HIGH BLOOD PRESSURE The definition of High blood pressure is a measurement of the force applied against the walls of the arteries as the heart pumps blood through the body. The pressure is determined by the force and amount of blood pumped and the size and flexibility of the arteries. The blood pressure is continually changing depending on activity, temperature, diet, emotional state, posture, physical state, and drugs. The blood pressure is usually taken while the person is seated with the arm resting on a table and slightly bent so that the arm is at the same level as the heart. Blood pressure readings ate usually given as two numbers: 110 over 70. The first number is called the systolic blood pressure reading and represents the maximum pressure exerted when the heart contracts.

The second number is called the diastolic blood pressure reading and it represents the pressure in the arteries when the heart is at rest. The test can be done at any time. It is usually done after resting at least 5 minutes. The only thing you can feel during the test is the pressure of the cuff on the arm. There is no risk to taking the test. Most people cannot sense if their blood pressure is high because ther are usually no symptoms.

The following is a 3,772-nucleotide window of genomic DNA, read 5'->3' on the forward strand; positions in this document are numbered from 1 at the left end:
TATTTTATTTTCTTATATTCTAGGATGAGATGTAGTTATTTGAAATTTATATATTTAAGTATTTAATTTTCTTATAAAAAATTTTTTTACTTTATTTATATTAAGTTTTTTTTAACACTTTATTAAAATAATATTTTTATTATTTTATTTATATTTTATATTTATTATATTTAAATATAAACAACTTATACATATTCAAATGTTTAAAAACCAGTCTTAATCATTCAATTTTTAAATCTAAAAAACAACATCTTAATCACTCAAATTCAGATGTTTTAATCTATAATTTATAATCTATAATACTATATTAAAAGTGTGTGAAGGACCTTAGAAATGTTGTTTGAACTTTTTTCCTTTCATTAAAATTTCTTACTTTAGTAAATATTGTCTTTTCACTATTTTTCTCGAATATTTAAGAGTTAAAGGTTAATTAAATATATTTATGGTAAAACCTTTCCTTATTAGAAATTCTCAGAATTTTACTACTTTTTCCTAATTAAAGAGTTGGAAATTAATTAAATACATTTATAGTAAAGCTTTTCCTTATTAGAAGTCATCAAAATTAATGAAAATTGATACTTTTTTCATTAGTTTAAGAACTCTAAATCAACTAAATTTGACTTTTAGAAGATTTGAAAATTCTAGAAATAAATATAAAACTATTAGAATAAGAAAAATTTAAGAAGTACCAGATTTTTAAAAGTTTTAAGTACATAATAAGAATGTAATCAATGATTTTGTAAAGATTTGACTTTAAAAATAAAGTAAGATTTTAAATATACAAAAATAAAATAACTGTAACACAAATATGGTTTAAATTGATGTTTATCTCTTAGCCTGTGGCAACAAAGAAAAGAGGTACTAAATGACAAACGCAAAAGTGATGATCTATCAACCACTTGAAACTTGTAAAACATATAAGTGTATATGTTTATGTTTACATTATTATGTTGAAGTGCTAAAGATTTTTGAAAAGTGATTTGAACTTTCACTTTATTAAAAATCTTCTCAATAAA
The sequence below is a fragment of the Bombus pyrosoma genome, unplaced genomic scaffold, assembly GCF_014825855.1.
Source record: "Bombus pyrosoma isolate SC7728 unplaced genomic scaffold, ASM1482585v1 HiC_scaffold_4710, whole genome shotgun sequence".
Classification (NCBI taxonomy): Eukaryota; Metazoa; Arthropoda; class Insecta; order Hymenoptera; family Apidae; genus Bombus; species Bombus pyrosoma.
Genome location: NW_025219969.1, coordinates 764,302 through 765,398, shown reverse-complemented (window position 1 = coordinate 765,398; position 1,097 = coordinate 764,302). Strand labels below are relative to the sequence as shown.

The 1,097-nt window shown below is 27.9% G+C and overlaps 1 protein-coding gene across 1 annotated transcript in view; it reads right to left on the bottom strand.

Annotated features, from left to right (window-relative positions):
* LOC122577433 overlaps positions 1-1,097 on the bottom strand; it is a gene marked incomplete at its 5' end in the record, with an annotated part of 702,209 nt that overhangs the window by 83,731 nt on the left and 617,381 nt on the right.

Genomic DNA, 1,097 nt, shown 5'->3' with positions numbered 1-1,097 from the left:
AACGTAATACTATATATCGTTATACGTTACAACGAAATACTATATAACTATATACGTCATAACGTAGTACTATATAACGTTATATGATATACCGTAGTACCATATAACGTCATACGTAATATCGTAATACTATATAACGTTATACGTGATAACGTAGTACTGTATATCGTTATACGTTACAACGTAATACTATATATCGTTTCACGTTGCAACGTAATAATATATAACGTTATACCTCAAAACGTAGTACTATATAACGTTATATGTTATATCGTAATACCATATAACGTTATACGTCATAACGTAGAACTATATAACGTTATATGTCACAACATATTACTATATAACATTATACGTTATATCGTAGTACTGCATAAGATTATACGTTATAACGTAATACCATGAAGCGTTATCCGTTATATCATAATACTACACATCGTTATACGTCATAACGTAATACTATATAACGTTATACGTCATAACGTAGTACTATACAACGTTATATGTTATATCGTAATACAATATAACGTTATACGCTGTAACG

High blood pressure increases the risk of heart failure, heart attack, stroke, and kidney failure. For people who have high blood pressure, taking the test is a way of monitoring the effectiveness of medications and dietary modifications on the blood pressure. Generally, the systolic pressure is approximately 120 and the diastolic pressure is approximately 70 to 80. Abnormal results are mild hypertension were diastolic pressure is 90 to 104. Significant hypertension is when systolic pressure is above 200 or diastolic pressure is above 100.

Hypotension is when blood pressure is below normal. Consult the health care provider if the measurements are consistently high or low or if symptoms are present at the time as ten high or low reading. Repeated measurements are important for screening or monitoring. A single high measurement does not necessarily mean hypertension.

A single normal measurement does not necessarily mean that high blood pressure is not present.